Show that testimony is from recognized experts in the field of endeavor. Letters should be accompanied by the writer’s CV, attest to the authenticity of the beneficiary’s skills, explain the basis for the writer’s knowledge, and speak to the beneficiary’s ability or significant contributions in the field of endeavor. Some qualifications can be summed up in the exhibit list entry-e.g., “Exhibit IA. Additional letter from  Dr. Taylor, Endowed Chair of Particle Physics, Harvard, explaining why Dr. Smith is one of the top scientists in the world in the area of quantum coupling.”

However, none of those legitimate requirements can justify objections to testimonial letters sometimes seen in RFEs, such as, “All of these letters are from persons who know you,” or, “All the writers seem to share your nationality.” Such assertions do not inherently contradict the writer’s experience, expertise, knowledge of subject matter, nor do they cast any doubt on credibility.


Diverse complaints appear in RFEs to challenge or dismiss the published articles about a beneficiary’s work, and most are unfounded and ultra vires. The regulatory standard is that such publications must relate to his or her work in the field for which classification is sought. A requirement that the articles must state the worker’s extraordinariness is circular, and an abuse of discretion.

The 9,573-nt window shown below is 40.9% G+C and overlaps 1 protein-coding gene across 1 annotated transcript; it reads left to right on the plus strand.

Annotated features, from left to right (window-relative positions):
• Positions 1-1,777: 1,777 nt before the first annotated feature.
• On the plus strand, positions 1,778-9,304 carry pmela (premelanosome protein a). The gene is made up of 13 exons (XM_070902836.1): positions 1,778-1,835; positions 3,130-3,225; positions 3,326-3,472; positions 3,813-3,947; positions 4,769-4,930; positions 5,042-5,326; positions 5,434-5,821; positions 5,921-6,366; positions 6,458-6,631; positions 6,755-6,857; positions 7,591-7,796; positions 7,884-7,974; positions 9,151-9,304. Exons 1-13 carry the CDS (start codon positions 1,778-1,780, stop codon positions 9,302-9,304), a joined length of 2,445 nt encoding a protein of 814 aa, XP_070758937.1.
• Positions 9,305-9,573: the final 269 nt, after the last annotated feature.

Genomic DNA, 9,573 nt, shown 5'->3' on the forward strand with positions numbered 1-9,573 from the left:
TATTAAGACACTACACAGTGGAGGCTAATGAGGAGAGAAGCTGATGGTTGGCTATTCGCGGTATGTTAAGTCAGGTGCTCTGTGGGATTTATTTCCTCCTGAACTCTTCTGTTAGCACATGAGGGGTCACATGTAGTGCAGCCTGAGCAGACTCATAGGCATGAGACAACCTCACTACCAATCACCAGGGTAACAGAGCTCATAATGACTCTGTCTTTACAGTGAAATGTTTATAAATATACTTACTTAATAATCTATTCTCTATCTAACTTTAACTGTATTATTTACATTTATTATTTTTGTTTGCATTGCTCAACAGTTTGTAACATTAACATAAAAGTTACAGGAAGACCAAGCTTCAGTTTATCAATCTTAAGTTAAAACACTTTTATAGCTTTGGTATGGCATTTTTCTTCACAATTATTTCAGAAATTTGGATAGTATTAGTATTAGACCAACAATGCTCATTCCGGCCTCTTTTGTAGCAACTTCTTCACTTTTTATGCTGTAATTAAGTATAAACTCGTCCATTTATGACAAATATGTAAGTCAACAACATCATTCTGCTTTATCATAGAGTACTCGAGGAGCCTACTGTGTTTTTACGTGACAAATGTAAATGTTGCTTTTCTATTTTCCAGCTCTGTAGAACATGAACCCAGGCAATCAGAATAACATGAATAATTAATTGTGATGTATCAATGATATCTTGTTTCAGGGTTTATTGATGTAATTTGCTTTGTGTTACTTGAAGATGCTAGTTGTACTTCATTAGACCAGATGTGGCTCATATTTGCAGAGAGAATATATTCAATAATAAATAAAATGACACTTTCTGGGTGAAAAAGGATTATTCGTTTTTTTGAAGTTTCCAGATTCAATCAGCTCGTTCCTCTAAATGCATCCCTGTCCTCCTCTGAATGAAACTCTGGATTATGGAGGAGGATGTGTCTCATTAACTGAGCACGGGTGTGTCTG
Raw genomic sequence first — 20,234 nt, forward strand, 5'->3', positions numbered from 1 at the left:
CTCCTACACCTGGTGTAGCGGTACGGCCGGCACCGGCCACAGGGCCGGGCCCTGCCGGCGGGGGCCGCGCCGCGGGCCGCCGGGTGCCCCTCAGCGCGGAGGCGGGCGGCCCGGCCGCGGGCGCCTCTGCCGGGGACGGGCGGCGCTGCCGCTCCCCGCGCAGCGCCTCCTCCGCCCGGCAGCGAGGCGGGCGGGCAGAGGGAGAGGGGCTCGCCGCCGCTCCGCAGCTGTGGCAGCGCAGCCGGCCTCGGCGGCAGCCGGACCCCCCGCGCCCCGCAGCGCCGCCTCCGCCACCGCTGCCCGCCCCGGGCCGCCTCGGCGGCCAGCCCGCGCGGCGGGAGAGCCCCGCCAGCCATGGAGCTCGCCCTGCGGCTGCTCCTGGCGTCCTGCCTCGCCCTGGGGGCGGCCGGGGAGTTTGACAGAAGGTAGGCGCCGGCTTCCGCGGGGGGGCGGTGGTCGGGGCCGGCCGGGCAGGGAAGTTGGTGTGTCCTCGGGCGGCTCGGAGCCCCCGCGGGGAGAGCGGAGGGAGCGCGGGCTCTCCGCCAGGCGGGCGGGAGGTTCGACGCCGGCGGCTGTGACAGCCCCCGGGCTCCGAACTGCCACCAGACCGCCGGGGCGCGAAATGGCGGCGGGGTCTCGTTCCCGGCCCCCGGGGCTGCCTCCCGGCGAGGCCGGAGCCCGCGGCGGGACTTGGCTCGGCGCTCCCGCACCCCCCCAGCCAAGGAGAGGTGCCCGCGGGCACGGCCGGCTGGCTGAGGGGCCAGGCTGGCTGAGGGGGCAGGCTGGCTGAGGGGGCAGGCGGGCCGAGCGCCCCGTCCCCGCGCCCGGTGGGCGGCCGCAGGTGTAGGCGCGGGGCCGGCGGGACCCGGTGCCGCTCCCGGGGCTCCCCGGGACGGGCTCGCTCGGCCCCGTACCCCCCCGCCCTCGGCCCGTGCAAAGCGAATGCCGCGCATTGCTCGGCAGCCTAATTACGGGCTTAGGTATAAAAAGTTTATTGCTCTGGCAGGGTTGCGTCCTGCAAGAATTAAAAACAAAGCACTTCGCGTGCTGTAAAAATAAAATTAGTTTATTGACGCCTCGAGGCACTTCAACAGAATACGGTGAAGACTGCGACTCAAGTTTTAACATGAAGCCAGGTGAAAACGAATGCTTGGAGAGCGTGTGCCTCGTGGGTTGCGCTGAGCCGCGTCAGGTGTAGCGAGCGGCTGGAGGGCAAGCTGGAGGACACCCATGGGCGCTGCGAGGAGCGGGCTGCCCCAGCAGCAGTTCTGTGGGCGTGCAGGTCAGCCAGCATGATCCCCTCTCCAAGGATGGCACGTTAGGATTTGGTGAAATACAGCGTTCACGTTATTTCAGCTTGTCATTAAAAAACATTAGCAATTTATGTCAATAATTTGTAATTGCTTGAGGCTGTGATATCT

Requirements that every publication must be one of national or international distribution or readership are also unfounded: an RFE that dismisses a pile of press coverage of the beneficiary’s work as “local or regional,” can be overcome with the observation that the articles come from a geographic range of cities and regions where the beneficiary did not live or work regularly, but where the media have nonetheless found his or her achievements newsworthy, which in and of itself demonstrates the widespread nature of the beneficiary’s professional renown.